Amid the emotional and relationship turmoil which enveloped the early years of the Buckingham-Nicks era Mac, McVie emerged with the most optimistic musical outlook. Her affair with the band’s lighting engineer in the midst of her 1976 divorce from John inspired ‘You Make Loving Fun’, while ‘Don’t Stop’ espoused the positives of moving on from the past. Both would become celebrated tracks on the 40-million-selling ‘Rumours’, alongside McVie’s signature tune ‘Songbird’, which would often finish shows on their turbulent late-‘70s tours. “I couldn’t sleep, started to get a song rolling around in my head and I wrote it in half an hour,” she told The Guardian of the song’s genesis. “For you there’d be no more crying…” It’s sort of like a little prayer for everybody.”

Ten years later – following the continued success of the more experimental ‘Tusk’ (1979) and consolidatory ‘Mirage’ (1982), a troubled relationship with The Beach Boys’ Dennis Wilson from 1979-82 (which inspired the top-5 hit ‘Hold Me’) and another self-titled McVie solo album in 1984 – it was again McVie’s songs which would epitomise the synthetic pop sounds of Fleetwood Mac’s second biggest record ‘Tango In The Night’ in 1987, and which would make the most lasting mark. ‘Everywhere’, particularly, became a DJ staple as the 1980s revival kicked off in earnest in the mid- to late-‘00s and would be covered by Paramore, Vampire Weekend and Niall Horan with Anne-Marie in recent years. Its amorphous, misty pop feel is still being emulated at music’s cutting edge today.

Christine McVie and Stevie Nicks
Credit: Aaron Rapoport/Corbis/Getty Images

By then, though, McVie was “music’d out”. Tiring of touring having developed a fear of flying which saw her tour only sporadically with Fleetwood Mac in the ‘90s, she semi-retired from music in 1998, leaving both the band and America to enter a reclusive period at her home in Kent. Over the next sixteen years she would release just one solo album, 2004’s ‘In The Meantime’, but eventually came to miss the rock’n’roll life. “I suffered from some kind of delusion that I wanted to be an English country girl, a Sloane Ranger or something,” she told The Guardian, “and it took me 15 years to realise that it’s not really what I wanted at all.”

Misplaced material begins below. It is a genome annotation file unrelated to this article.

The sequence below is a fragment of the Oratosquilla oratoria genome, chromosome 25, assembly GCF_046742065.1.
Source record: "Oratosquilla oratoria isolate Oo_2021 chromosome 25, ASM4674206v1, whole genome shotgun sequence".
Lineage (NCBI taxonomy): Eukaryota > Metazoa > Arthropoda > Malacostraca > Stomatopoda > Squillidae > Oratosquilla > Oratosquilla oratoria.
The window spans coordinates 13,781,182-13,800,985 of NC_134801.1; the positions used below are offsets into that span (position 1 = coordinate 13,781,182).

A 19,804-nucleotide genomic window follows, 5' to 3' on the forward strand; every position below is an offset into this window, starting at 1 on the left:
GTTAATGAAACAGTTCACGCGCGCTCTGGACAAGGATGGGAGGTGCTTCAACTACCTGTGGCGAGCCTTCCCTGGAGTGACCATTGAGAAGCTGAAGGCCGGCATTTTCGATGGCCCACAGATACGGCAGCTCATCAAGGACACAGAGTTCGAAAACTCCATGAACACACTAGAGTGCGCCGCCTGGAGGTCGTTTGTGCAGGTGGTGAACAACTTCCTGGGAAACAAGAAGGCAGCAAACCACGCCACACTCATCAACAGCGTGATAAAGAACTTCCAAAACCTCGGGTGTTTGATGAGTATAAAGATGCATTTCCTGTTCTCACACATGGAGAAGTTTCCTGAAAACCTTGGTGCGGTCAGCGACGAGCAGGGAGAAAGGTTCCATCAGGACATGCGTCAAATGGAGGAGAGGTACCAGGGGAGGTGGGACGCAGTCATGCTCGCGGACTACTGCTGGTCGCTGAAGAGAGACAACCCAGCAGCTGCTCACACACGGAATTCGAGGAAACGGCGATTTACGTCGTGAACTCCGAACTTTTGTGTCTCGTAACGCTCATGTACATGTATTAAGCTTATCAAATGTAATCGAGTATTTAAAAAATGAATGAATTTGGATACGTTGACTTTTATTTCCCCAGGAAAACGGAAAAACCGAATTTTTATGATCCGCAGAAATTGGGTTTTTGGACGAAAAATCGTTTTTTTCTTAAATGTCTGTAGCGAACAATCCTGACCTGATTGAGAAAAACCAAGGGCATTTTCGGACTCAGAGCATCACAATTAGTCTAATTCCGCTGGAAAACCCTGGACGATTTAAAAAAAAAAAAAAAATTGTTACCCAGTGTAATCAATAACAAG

It was watching the reformed Fleetwood Mac play live, enjoying Mick’s mania and Stevie’s songcraft, which inspired her to call Fleetwood and ask to rejoin. She made a guest appearance at their 2013 show at the London O2 to play ‘Don’t Stop’ then, her flying phobia conquered, she returned to the band full-time the following year. Her songwriting muse returned too; much of the material McVie penned for a mooted new Fleetwood Mac album ended up on her 2017 Buckingham collaboration ‘Lindsey Buckingham Christine McVie’, featuring all of the Mac’s classic line-up bar Nicks. It would be the final album she would record.

Despite her long absence, McVie was always held dear by Fleetwood Mac fans, both for her immense creative contribution and her eye-of-the-storm role in the band. Amid the hedonistic rush of Fleetwood Mac’s breakthrough years, she was able to quit drugs in the early 1980s, and in describing the band’s individual characters to The Guardian, McVie herself summed up her endearing appeal. “Stevie was the Welsh witch,” she said, “Mick was the raving lunatic. I was mother nature.”